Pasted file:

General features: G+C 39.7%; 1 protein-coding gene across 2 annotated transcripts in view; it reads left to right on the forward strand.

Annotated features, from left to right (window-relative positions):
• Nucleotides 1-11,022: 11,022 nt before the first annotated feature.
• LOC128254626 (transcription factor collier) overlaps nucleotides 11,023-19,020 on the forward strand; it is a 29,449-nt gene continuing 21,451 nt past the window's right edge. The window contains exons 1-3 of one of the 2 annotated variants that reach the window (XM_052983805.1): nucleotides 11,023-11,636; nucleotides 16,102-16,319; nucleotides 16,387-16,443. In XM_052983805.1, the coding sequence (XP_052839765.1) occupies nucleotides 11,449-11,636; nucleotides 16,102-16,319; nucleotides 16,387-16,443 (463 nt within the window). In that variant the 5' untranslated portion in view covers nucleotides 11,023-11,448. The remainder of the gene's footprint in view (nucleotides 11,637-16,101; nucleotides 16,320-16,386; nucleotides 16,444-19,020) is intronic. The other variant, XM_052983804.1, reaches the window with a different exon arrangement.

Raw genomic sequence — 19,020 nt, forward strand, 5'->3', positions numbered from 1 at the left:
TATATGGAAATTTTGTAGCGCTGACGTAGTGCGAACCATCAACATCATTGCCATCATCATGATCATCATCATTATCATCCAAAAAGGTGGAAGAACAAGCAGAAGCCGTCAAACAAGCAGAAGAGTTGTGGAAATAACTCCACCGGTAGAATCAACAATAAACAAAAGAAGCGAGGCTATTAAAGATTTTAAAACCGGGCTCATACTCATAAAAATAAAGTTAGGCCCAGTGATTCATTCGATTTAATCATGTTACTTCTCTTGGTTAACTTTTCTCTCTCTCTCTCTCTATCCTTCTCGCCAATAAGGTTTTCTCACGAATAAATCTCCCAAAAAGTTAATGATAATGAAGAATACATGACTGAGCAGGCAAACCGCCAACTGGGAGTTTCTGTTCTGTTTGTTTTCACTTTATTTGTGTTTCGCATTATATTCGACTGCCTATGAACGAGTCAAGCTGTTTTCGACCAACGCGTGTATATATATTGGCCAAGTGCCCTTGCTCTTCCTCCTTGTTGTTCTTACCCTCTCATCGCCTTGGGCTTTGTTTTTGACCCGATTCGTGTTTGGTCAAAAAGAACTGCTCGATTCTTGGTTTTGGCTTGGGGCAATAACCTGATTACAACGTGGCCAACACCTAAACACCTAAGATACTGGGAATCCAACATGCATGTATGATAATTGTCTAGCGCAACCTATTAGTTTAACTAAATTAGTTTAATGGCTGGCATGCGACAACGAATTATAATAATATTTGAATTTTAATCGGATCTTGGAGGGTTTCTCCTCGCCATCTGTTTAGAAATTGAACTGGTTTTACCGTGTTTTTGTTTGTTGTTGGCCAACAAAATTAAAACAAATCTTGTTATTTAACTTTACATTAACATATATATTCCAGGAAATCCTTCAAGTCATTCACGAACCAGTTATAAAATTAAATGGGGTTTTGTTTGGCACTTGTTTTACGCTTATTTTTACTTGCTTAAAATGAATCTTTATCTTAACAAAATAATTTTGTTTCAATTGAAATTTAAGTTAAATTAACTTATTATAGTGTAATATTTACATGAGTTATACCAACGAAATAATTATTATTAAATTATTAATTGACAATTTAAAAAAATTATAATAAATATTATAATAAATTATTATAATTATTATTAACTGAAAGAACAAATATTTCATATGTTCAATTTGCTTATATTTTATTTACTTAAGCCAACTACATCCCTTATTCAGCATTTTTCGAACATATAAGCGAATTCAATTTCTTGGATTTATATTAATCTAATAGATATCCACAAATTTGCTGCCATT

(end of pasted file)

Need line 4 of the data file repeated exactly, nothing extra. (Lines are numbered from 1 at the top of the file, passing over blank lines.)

• LOC128254626 (transcription factor collier) overlaps nucleotides 11,023-19,020 on the forward strand; it is a 29,449-nt gene continuing 21,451 nt past the window's right edge. The window contains exons 1-3 of one of the 2 annotated variants that reach the window (XM_052983805.1): nucleotides 11,023-11,636; nucleotides 16,102-16,319; nucleotides 16,387-16,443. In XM_052983805.1, the coding sequence (XP_052839765.1) occupies nucleotides 11,449-11,636; nucleotides 16,102-16,319; nucleotides 16,387-16,443 (463 nt within the window). In that variant the 5' untranslated portion in view covers nucleotides 11,023-11,448. The remainder of the gene's footprint in view (nucleotides 11,637-16,101; nucleotides 16,320-16,386; nucleotides 16,444-19,020) is intronic. The other variant, XM_052983804.1, reaches the window with a different exon arrangement.